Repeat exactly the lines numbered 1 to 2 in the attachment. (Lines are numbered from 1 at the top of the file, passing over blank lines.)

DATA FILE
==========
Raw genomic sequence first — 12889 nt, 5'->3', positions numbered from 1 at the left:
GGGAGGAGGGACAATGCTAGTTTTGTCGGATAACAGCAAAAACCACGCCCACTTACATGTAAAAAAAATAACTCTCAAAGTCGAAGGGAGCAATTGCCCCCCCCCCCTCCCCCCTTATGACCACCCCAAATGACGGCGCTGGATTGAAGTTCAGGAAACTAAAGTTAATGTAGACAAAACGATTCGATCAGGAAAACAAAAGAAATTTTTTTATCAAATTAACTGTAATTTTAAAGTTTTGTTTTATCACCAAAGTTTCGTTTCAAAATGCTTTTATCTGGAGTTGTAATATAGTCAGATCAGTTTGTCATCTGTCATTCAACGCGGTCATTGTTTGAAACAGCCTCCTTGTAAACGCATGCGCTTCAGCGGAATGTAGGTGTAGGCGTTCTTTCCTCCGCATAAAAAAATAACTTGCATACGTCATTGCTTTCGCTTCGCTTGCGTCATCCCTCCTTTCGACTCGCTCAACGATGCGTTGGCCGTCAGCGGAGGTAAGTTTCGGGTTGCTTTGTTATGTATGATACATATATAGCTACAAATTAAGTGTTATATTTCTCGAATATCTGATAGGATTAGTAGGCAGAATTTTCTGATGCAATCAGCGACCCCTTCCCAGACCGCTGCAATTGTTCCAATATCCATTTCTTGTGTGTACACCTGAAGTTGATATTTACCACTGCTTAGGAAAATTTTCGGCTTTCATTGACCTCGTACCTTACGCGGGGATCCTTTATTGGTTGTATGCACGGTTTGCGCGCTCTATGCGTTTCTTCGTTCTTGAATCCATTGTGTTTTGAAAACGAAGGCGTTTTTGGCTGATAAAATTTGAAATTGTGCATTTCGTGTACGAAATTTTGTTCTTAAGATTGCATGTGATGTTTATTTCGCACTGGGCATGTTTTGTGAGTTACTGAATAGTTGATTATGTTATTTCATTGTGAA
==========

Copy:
Raw genomic sequence first — 12889 nt, 5'->3', positions numbered from 1 at the left:
GGGAGGAGGGACAATGCTAGTTTTGTCGGATAACAGCAAAAACCACGCCCACTTACATGTAAAAAAAATAACTCTCAAAGTCGAAGGGAGCAATTGCCCCCCCCCCCTCCCCCCTTATGACCACCCCAAATGACGGCGCTGGATTGAAGTTCAGGAAACTAAAGTTAATGTAGACAAAACGATTCGATCAGGAAAACAAAAGAAATTTTTTTATCAAATTAACTGTAATTTTAAAGTTTTGTTTTATCACCAAAGTTTCGTTTCAAAATGCTTTTATCTGGAGTTGTAATATAGTCAGATCAGTTTGTCATCTGTCATTCAACGCGGTCATTGTTTGAAACAGCCTCCTTGTAAACGCATGCGCTTCAGCGGAATGTAGGTGTAGGCGTTCTTTCCTCCGCATAAAAAAATAACTTGCATACGTCATTGCTTTCGCTTCGCTTGCGTCATCCCTCCTTTCGACTCGCTCAACGATGCGTTGGCCGTCAGCGGAGGTAAGTTTCGGGTTGCTTTGTTATGTATGATACATATATAGCTACAAATTAAGTGTTATATTTCTCGAATATCTGATAGGATTAGTAGGCAGAATTTTCTGATGCAATCAGCGACCCCTTCCCAGACCGCTGCAATTGTTCCAATATCCATTTCTTGTGTGTACACCTGAAGTTGATATTTACCACTGCTTAGGAAAATTTTCGGCTTTCATTGACCTCGTACCTTACGCGGGGATCCTTTATTGGTTGTATGCACGGTTTGCGCGCTCTATGCGTTTCTTCGTTCTTGAATCCATTGTGTTTTGAAAACGAAGGCGTTTTTGGCTGATAAAATTTGAAATTGTGCATTTCGTGTACGAAATTTTGTTCTTAAGATTGCATGTGATGTTTATTTCGCACTGGGCATGTTTTGTGAGTTACTGAATAGTTGATTATGTTATTTCATTGTGAA